Greetings from Jack, Tilly, Daisy, Archie and Toby.
Greetings from Jack, Tilly, Daisy, Archie and Toby.
Back in 2015, we replaced our 1950’s Rayburn with a big new beast. This one ran the solid fuel heating throughout the house. Previously, the heating was driven by an open fire which we replaced with a stove, but we only lit it in the evenings and the house could be quite chilly during the day. By plumbing in the Rayburn too, we were aiming to have warm radiators all day.
After years of living with the ancient lump of metal (our original Rayburn), we had a huge learning curve to understand the new one. It never managed to get the water as hot, and while it took the chill off the house, it never really heated it completely. However, it was much better than what we’d had previously. The stove was a much better source of heat overall, when lit.
At the end of the summer we thought we detected a slight leak in our new Rayburn. Surely not? We consulted the company that installed it, and they advised us to keep using it, which we did. One morning we were only out of the kitchen for about 15 mins and when we returned there was water literally gushing out of the thing.
We quickly switched off the water and covered the room in towels trying to soak it all up. The tank inside had burst. We’d only had it three years!
Rangemaster provided a new tank but wouldn’t pay the installation costs. We had to have the whole Rayburn removed, the new tank fitted, and then it had to be wheeled back in and reinstalled.
All this took time, and we were suffering a bit from the cold!
A week ago we noticed what looked like another leak inside the firepit and investigations are underway as to whether it is a leak or just the fuel bubbling. In the meantime, we are living on tenterhooks, nervous about leaving the house in case the whole thing happens again and again floods the kitchen. We could be in for a cold, cold Christmas!
We lived with the 1950’s Rayburn for 12 years, our predecessors for a similar time, and we had no real problems with it. They certainly don’t make them like they used to!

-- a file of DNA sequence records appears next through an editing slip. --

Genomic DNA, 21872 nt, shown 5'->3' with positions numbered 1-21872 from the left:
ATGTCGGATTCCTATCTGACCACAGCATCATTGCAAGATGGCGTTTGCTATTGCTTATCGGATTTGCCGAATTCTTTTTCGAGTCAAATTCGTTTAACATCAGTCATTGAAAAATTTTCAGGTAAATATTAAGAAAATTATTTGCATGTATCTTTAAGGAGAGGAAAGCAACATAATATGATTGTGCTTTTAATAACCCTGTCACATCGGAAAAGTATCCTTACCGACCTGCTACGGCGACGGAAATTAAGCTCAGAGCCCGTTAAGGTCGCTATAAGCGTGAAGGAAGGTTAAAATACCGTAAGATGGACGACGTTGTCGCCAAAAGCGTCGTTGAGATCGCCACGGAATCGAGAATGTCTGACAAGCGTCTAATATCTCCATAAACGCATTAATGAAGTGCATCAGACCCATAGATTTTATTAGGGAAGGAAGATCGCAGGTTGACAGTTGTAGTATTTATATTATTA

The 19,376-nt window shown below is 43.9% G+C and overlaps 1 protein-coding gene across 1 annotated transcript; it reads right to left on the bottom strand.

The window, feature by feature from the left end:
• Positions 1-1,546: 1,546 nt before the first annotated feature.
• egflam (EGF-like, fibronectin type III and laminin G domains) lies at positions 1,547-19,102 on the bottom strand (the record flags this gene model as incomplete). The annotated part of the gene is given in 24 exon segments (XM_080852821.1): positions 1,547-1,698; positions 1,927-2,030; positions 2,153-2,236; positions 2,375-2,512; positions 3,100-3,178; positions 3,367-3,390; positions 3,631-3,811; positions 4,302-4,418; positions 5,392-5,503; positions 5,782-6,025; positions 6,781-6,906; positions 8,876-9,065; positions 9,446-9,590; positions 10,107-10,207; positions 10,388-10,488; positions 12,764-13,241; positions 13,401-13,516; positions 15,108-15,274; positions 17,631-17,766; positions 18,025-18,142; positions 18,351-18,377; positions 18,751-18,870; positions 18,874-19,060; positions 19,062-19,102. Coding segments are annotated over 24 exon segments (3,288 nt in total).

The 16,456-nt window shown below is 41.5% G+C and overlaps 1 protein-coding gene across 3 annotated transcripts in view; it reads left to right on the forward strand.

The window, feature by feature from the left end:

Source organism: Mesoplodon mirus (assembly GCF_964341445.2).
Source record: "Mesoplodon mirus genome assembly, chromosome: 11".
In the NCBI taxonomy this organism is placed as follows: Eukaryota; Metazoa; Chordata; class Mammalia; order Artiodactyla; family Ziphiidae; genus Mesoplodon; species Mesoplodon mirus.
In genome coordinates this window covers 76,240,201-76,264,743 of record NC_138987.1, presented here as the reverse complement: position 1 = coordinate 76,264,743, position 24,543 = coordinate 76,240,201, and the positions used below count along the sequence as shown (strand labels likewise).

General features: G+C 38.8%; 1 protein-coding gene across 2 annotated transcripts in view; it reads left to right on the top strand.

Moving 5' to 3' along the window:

It’s been a huge learning curve for us this past month, and for Daisy too, probably. Last month she was a 4-wheel drive this month only a 2-wheel drive. Somewhere along the line she’s lost the use of her back legs, but only on dry land.
As soon as we realised she was suffering from degenerative myelopathy we visited a local dog hydro centre where we were lucky enough to find a trained physio who did everything she possibly could to help us.
As we’ve mentioned before, she had a full exercise programme designed to keep her back legs working, and she swam or walked on the underwater treadmill. All this built up the muscles in her back legs, so they are very strong. Her problem is that she can’t control them.
Earlier this month we realised that her days walking unaided were over and so tried her in the wheels that we had ready for her. She wasn’t at all keen and just stood still until we hooked her back legs up behind her in the stirrups. That got her moving, but it also gave us another problem.
With her legs so strong, she paddled when she walked in the cart, rather like when she was swimming. This was causing the stirrups to rub on her legs making them sore and bleeding. We began bandaging her legs before taking her out, but with the constant friction, they weren’t healing.
While looking for a solution, we temporarily reverted to the belly band, made from an old sweatshirt. We first used this with Blitz, who also had this horrible disease.
She loved it and took to it immediately, but for us it was exhausting.